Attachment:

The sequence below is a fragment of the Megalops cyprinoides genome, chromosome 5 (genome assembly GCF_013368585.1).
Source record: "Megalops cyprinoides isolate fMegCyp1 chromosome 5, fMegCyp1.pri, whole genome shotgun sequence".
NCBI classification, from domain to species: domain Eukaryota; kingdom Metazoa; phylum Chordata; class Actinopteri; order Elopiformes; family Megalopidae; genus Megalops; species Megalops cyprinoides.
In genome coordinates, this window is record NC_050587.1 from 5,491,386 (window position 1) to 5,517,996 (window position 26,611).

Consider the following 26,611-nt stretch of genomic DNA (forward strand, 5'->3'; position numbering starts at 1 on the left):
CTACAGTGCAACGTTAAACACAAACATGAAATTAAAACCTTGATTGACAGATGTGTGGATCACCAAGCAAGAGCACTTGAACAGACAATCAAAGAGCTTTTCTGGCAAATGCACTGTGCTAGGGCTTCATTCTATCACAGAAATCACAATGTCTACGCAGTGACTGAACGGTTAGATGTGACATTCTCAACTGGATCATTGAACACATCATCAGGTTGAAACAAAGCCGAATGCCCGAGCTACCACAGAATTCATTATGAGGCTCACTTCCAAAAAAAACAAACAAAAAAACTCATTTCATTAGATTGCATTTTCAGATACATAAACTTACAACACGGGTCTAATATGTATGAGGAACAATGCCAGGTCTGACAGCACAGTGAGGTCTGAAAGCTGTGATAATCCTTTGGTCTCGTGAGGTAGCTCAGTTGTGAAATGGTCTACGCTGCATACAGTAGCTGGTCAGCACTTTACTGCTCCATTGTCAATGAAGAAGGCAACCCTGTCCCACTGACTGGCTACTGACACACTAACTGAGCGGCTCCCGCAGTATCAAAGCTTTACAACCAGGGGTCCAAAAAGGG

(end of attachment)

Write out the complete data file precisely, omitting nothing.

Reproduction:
The sequence below is a fragment of the Megalops cyprinoides genome, chromosome 5 (genome assembly GCF_013368585.1).
Source record: "Megalops cyprinoides isolate fMegCyp1 chromosome 5, fMegCyp1.pri, whole genome shotgun sequence".
NCBI classification, from domain to species: domain Eukaryota; kingdom Metazoa; phylum Chordata; class Actinopteri; order Elopiformes; family Megalopidae; genus Megalops; species Megalops cyprinoides.
In genome coordinates, this window is record NC_050587.1 from 5,491,386 (window position 1) to 5,517,996 (window position 26,611).

Consider the following 26,611-nt stretch of genomic DNA (forward strand, 5'->3'; position numbering starts at 1 on the left):
CTACAGTGCAACGTTAAACACAAACATGAAATTAAAACCTTGATTGACAGATGTGTGGATCACCAAGCAAGAGCACTTGAACAGACAATCAAAGAGCTTTTCTGGCAAATGCACTGTGCTAGGGCTTCATTCTATCACAGAAATCACAATGTCTACGCAGTGACTGAACGGTTAGATGTGACATTCTCAACTGGATCATTGAACACATCATCAGGTTGAAACAAAGCCGAATGCCCGAGCTACCACAGAATTCATTATGAGGCTCACTTCCAAAAAAAACAAACAAAAAAACTCATTTCATTAGATTGCATTTTCAGATACATAAACTTACAACACGGGTCTAATATGTATGAGGAACAATGCCAGGTCTGACAGCACAGTGAGGTCTGAAAGCTGTGATAATCCTTTGGTCTCGTGAGGTAGCTCAGTTGTGAAATGGTCTACGCTGCATACAGTAGCTGGTCAGCACTTTACTGCTCCATTGTCAATGAAGAAGGCAACCCTGTCCCACTGACTGGCTACTGACACACTAACTGAGCGGCTCCCGCAGTATCAAAGCTTTACAACCAGGGGTCCAAAAAGGG